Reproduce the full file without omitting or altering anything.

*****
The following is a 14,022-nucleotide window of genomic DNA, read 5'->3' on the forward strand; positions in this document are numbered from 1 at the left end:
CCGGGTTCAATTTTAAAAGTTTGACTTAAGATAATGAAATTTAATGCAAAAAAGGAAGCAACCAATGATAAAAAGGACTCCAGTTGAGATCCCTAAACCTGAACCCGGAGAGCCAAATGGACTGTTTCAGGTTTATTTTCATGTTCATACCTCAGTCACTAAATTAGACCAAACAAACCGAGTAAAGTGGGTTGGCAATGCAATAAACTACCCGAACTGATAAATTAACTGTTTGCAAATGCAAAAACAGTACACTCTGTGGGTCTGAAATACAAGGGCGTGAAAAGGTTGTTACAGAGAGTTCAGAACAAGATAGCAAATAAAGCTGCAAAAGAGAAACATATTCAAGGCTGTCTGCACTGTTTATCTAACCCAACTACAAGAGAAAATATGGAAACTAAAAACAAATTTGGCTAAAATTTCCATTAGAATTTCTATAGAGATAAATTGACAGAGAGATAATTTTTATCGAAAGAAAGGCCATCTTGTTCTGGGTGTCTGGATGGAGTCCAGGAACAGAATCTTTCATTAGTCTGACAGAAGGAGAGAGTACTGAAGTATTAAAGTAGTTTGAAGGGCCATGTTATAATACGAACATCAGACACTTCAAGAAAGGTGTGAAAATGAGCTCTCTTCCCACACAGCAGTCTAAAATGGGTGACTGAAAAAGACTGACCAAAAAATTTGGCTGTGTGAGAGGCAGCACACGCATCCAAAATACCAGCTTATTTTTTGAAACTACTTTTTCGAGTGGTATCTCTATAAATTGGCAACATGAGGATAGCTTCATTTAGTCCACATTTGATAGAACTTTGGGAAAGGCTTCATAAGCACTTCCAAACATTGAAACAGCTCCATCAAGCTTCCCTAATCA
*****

The following is a 14,022-nucleotide window of genomic DNA, read 5'->3' on the forward strand; positions in this document are numbered from 1 at the left end:
CCGGGTTCAATTTTAAAAGTTTGACTTAAGATAATGAAATTTAATGCAAAAAAGGAAGCAACCAATGATAAAAAGGACTCCAGTTGAGATCCCTAAACCTGAACCCGGAGAGCCAAATGGACTGTTTCAGGTTTATTTTCATGTTCATACCTCAGTCACTAAATTAGACCAAACAAACCGAGTAAAGTGGGTTGGCAATGCAATAAACTACCCGAACTGATAAATTAACTGTTTGCAAATGCAAAAACAGTACACTCTGTGGGTCTGAAATACAAGGGCGTGAAAAGGTTGTTACAGAGAGTTCAGAACAAGATAGCAAATAAAGCTGCAAAAGAGAAACATATTCAAGGCTGTCTGCACTGTTTATCTAACCCAACTACAAGAGAAAATATGGAAACTAAAAACAAATTTGGCTAAAATTTCCATTAGAATTTCTATAGAGATAAATTGACAGAGAGATAATTTTTATCGAAAGAAAGGCCATCTTGTTCTGGGTGTCTGGATGGAGTCCAGGAACAGAATCTTTCATTAGTCTGACAGAAGGAGAGAGTACTGAAGTATTAAAGTAGTTTGAAGGGCCATGTTATAATACGAACATCAGACACTTCAAGAAAGGTGTGAAAATGAGCTCTCTTCCCACACAGCAGTCTAAAATGGGTGACTGAAAAAGACTGACCAAAAAATTTGGCTGTGTGAGAGGCAGCACACGCATCCAAAATACCAGCTTATTTTTTGAAACTACTTTTTCGAGTGGTATCTCTATAAATTGGCAACATGAGGATAGCTTCATTTAGTCCACATTTGATAGAACTTTGGGAAAGGCTTCATAAGCACTTCCAAACATTGAAACAGCTCCATCAAGCTTCCCTAATCA